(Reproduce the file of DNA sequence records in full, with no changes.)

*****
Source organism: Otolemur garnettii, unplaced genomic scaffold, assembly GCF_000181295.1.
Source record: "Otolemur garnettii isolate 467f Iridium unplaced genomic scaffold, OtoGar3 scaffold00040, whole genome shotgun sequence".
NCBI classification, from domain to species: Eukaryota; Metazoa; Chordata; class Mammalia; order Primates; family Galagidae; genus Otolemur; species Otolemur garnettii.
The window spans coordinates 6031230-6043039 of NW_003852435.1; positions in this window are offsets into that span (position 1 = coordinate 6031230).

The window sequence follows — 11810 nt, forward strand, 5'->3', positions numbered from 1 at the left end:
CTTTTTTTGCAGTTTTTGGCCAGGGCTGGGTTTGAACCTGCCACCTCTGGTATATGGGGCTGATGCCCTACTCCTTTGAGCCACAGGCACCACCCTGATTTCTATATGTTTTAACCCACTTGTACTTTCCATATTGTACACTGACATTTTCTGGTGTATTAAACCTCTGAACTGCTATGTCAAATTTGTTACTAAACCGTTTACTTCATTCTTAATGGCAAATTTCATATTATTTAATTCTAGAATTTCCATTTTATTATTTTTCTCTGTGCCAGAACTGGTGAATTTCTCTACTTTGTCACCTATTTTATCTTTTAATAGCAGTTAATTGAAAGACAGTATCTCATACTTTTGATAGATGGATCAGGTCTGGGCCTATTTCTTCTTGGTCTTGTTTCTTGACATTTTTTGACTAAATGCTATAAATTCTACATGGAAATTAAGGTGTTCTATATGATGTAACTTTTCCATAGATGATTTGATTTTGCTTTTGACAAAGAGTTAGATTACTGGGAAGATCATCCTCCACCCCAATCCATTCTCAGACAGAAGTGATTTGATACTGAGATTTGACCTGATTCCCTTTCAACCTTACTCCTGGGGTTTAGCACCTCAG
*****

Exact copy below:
Source organism: Otolemur garnettii, unplaced genomic scaffold, assembly GCF_000181295.1.
Source record: "Otolemur garnettii isolate 467f Iridium unplaced genomic scaffold, OtoGar3 scaffold00040, whole genome shotgun sequence".
NCBI classification, from domain to species: Eukaryota; Metazoa; Chordata; class Mammalia; order Primates; family Galagidae; genus Otolemur; species Otolemur garnettii.
The window spans coordinates 6031230-6043039 of NW_003852435.1; positions in this window are offsets into that span (position 1 = coordinate 6031230).

The window sequence follows — 11810 nt, forward strand, 5'->3', positions numbered from 1 at the left end:
CTTTTTTTGCAGTTTTTGGCCAGGGCTGGGTTTGAACCTGCCACCTCTGGTATATGGGGCTGATGCCCTACTCCTTTGAGCCACAGGCACCACCCTGATTTCTATATGTTTTAACCCACTTGTACTTTCCATATTGTACACTGACATTTTCTGGTGTATTAAACCTCTGAACTGCTATGTCAAATTTGTTACTAAACCGTTTACTTCATTCTTAATGGCAAATTTCATATTATTTAATTCTAGAATTTCCATTTTATTATTTTTCTCTGTGCCAGAACTGGTGAATTTCTCTACTTTGTCACCTATTTTATCTTTTAATAGCAGTTAATTGAAAGACAGTATCTCATACTTTTGATAGATGGATCAGGTCTGGGCCTATTTCTTCTTGGTCTTGTTTCTTGACATTTTTTGACTAAATGCTATAAATTCTACATGGAAATTAAGGTGTTCTATATGATGTAACTTTTCCATAGATGATTTGATTTTGCTTTTGACAAAGAGTTAGATTACTGGGAAGATCATCCTCCACCCCAATCCATTCTCAGACAGAAGTGATTTGATACTGAGATTTGACCTGATTCCCTTTCAACCTTACTCCTGGGGTTTAGCACCTCAG